New Orleans Review - A Short, Sweet Visit

My recent visit to New Orleans was short, sweet and absolutely fascinating. I went there to attend a graduation at the University of New Orleans, a university I had not known previously, but learned that it is well respected locally. Attending the graduation provided me the opportunity to see Lake Ponchitrain, which, according to Wikipedia “covers an area of 630 square miles with an average depth of 12 to 14 feet”.  After graduation, the city was "my oyster".


Sculpture Garden


Thinking of New Orleans, what come to my mind is: the French Quarter, balconies, food, music, and funerals.  I learned about The World War II Museum (which everyone said was outstanding but my time did not allow for a visit), The Lower Ninth Ward Living Museum (see below), Brennan’s (from which we observed wedding after wedding “second lining”) and the city park, which houses NOMA  and its Sculpture Garden. In addition, there were two restaurants we especially enjoyed - Dominica’s Restaurant for dinner where the cauliflower was amazing, and biscuit & buns on banks where we enjoyed a Mother’s Day brunch.




Siegel figures and people


Upside down

A relative told me about a unique museum, the Lower Ninth Ward Living Museum. During the worst of Hurricane Katrina, the lower ninth ward was continually in the news, especially because it almost completely washed away.  Located in a home that somehow survived the hurricane, this museum acts to preserve the extensive history of the area and also functions as a community center.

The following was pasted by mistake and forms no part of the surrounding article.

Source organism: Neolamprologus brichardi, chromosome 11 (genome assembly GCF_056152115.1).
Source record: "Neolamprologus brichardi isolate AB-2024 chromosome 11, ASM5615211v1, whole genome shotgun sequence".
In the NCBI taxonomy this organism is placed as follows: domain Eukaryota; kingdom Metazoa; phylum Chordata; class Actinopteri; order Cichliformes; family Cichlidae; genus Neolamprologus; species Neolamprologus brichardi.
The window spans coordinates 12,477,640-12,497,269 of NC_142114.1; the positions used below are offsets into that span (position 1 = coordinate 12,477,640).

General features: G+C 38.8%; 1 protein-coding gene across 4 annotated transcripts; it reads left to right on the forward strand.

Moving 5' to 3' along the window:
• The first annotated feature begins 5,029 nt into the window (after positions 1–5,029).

Lower Ninth Ward Living Museum


Room 1- A geographical orientation of where the ward is locted


Room 2- People who have lived in this ward over time

My friend, who was visiting the museum with me, was surprised by the numbers of homes that have sprung up in the area since an earlier visit about three years ago. Different than most museums I have visited, its mission is to “promote community empowerment through remembering the past, sharing stories of the present, and planning for the future.”


Room 3- Many US Presidents visited when disaster struck and it did many times


Room 4 - stories of neighborhood heroes


Room 4-protesting for fair treatment

The museum is always free.  What surprised my most was the way in which the small space was used.  It was very effective in conveying the story of this part of New Orleans.  There is an energy in the museum that to me seemed to parallel the energy of this ward.  The history of poverty, government neglect, and strong community engagement is reflected.  To date, only one in five residents have been able to return to their homes since Hurricane Katrina. What stayed with me is that this last incident is just the most recent in a series of events that stretch over more than a hundred years.


Room 5-Responses from visitors to the museum


Rebecca Cooper and neighborhood friends


Marquette University students

The displays in the museum are compelling and accessible. and include oral histories from community members,  exhibits of key events from the history of the Lower Ninth Ward, as well as cultural events. The museum received many visitors during the time I was there.  About 65 of these young people were from Marquette University in Wisconsin.  A member of the group explained that three times a year, volunteers come to help out with this museum.  I was pleased to have had this visit.


Robert E. Lee - gone

Driving toward the museum we passed the grand statue of Robert E. Lee.  At that point it was the last statue of Confederate leaders that had graced New Orleans that was still in place.  I didn’t realize how quickly it would be removed -it is there no more.  In connection to this, I became aware that New Orleans is preparing to celebrate its 300th birthday.


This promises to be some event!  It would be a good idea to begin planning a visit soon if you want to celebrate New Orleans.


Photos:  B. Keer


*”A Brass band leads the bridal party and the guests from the church to the reception venue or it may take place at the reception itself. A Second Line Parade has two parts. The first line is usually a brass band and the ones being honored, the bride and groom.”

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